ReStart, claims to be the first clinic to treat Internet addicts. But experts still disagree on whether internet addiction is a real disorder.
Hardcore Internet junkies now have their very own version of the Betty Ford clinic.
The Heavensfield Retreat Center, located in Fall City, Wash., claims to be the first U.S in-patient center to treat Internet, video game and texting addictions. Enrollment in the clinic’s 45-day Internet addiction recovery program, called reStart, costs roughly $14,500.
The program is designed to wean patients off the Internet by combining traditional talk therapy with social skills training, such as lessons in conversation techniques and dating. Patients also feed goats, raise chickens and do home-maintenance work as a way of getting reoriented with the offline world.
The clinic's staff has already enrolled thier first patient: a 19-year-old boy from Iowa who admitted to being hooked on the online game World of Warcraft.
While it may seem like an extreme (not to mention pricey) way to get unplugged, Stuart Fischoff, a psychologist and Senior Editor at the Journal of Media Psychology, believes the rehab approach can be helpful.
"For patients in clinical settings, exposing them to friendly animals has had very positive effects," said Fischoff, who is not affiliated with the new clinic. "The purpose here is to get the patient to experience gratification from something that doesn’t require an Internet connection. So giving the patient someone who needs them, appreciates them and doesn’t judge them allows them to reach out to the flesh-and-blood world."
Is Web addiction real?
The program’s Web site cites research that suggests “anywhere from 6 and 10 percent of the online population is dependent on one or more aspects of cyber technology and the Internet.”
However, the emerging notion of “Internet addiction” remains controversial. The term has yet to be recognized by the American Psychiatric Association as a disorder and is not listed in the APA's Diagnostic and Statistical Manual of Mental Disorders (DSM). But some experts have lobbied for its inclusion in the manual’s upcoming revision, due out in 2012.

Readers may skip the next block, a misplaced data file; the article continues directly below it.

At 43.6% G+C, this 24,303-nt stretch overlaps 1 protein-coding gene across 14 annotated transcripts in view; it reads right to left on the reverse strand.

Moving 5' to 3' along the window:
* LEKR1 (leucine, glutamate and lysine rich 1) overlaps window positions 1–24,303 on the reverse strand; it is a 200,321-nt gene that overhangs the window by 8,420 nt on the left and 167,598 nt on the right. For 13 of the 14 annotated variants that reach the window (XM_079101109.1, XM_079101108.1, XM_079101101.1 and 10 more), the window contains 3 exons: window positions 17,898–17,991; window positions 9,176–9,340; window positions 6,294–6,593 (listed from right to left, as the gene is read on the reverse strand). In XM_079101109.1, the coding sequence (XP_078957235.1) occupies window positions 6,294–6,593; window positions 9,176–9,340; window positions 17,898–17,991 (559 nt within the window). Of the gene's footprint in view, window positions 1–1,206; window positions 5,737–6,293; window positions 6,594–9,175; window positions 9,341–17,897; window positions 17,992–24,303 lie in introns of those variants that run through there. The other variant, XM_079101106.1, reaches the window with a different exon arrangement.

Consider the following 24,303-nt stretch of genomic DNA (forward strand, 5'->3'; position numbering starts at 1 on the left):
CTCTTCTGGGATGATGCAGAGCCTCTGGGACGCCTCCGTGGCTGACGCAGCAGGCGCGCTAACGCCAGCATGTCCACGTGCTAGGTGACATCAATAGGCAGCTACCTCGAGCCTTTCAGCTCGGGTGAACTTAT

Ronald W. Pies, a professor of clinical psychiatry at Tufts University, said much of the debate hinges on whether Internet abuse is a distinct disorder or merely a symptom of deeper psychological problems.
"There are often underlying or co-occurring psychiatric disorders, such as anxiety, depression or a disturbance in interpersonal relationships, all of which may explain the person's internet problems,” Pies told LiveScience. "The question is, do we need another 'disorder' in our DSM, if the manifestations of Internet addiction can already be accounted for by well-described and better-validated conditions?"
Though very little research on Internet addiction exists, one notable study conducted by Stanford University researchers found that more than one out of eight Americans displayed signs of "problematic Internet use," such as having difficulty staying away from the Internet for several days at a time. But the study’s authors admitted that the results were "too premature" to warrant a medical diagnosis. The conclusions were based on a telephone survey of 2,513 adults in 2006.
"We may eventually come around to the view that Internet addiction is a discrete mental disorder, but that will require carefully-designed research aimed at linking Internet addiction with family and genetic factors, biological concomitants and responses to specific treatments," Pies explained.
As of now, "there has not yet been sufficient investigation of the question using well-defined criteria for Internet addiction," he added.
Fischoff doesn’t view the Internet itself to be “addictive,” but rather “it’s the various things people can do online such as gambling, porn or gaming, that are addictive.”
"The Web is simply a very good delivery system for activities that are potentially addictive," Fischoff said in a telephone interview.
Will it work?
Meanwhile, Internet addiction treatment is not a new concept.
In China, there are roughly 400 Internet addiction clinics, where some patients have been reportedly subjected to shock therapy. On Aug. 2, a 15-year-old Chinese boy was beaten to death less than a day after his parents checked him into one of the Internet addiction boot camps, according to news reports.
Although he finds the treatment methods outlined on reStart's web site to be based on sound psychotherapeutic principles, Fischoff doesn't expect rehab alone to have a long-lasting effect.
"I don't think rehab will be a cure-all for anybody, whether it's a drug addiction, gambling or the Internet,” he said. "You can modify people's behavior in a particular environment, but if they have not developed the proper social skills, they'll retreat back into their old ways once they get back out into the real world.”
"The hope here is that what is introduced to the patient would at least get them on the path toward expanding other parts of their life," Fischoff added.
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